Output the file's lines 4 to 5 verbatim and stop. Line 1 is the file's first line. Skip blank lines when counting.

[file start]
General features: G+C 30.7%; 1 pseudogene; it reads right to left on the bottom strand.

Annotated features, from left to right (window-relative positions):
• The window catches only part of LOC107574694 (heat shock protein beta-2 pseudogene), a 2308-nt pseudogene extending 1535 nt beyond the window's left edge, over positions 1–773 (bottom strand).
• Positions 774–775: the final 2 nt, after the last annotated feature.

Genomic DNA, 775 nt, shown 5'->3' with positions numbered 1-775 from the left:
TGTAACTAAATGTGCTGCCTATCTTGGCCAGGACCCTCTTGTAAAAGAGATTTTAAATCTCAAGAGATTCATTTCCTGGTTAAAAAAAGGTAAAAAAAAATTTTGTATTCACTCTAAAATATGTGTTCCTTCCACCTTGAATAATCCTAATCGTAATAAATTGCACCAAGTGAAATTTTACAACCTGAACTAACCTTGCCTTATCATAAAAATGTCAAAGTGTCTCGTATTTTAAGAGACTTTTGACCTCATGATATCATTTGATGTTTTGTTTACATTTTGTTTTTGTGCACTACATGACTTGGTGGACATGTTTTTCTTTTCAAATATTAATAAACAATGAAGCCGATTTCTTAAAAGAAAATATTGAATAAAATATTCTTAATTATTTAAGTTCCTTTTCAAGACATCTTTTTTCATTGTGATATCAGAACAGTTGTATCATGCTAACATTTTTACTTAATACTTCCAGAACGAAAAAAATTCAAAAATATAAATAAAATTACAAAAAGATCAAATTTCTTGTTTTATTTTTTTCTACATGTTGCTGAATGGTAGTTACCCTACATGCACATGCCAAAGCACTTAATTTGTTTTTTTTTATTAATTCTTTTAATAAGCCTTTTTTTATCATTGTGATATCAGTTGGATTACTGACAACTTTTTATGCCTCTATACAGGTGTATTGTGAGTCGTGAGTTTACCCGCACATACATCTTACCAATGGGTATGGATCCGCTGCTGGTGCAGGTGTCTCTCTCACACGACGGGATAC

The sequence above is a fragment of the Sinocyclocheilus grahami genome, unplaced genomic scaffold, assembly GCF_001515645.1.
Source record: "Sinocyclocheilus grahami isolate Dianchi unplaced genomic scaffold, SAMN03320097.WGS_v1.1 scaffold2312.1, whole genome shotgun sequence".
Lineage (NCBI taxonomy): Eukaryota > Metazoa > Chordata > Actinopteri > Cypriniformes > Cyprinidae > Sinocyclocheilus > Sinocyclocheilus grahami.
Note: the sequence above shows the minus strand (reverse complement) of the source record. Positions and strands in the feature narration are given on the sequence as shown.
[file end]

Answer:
• Positions 774–775: the final 2 nt, after the last annotated feature.

Genomic DNA, 775 nt, shown 5'->3' with positions numbered 1-775 from the left: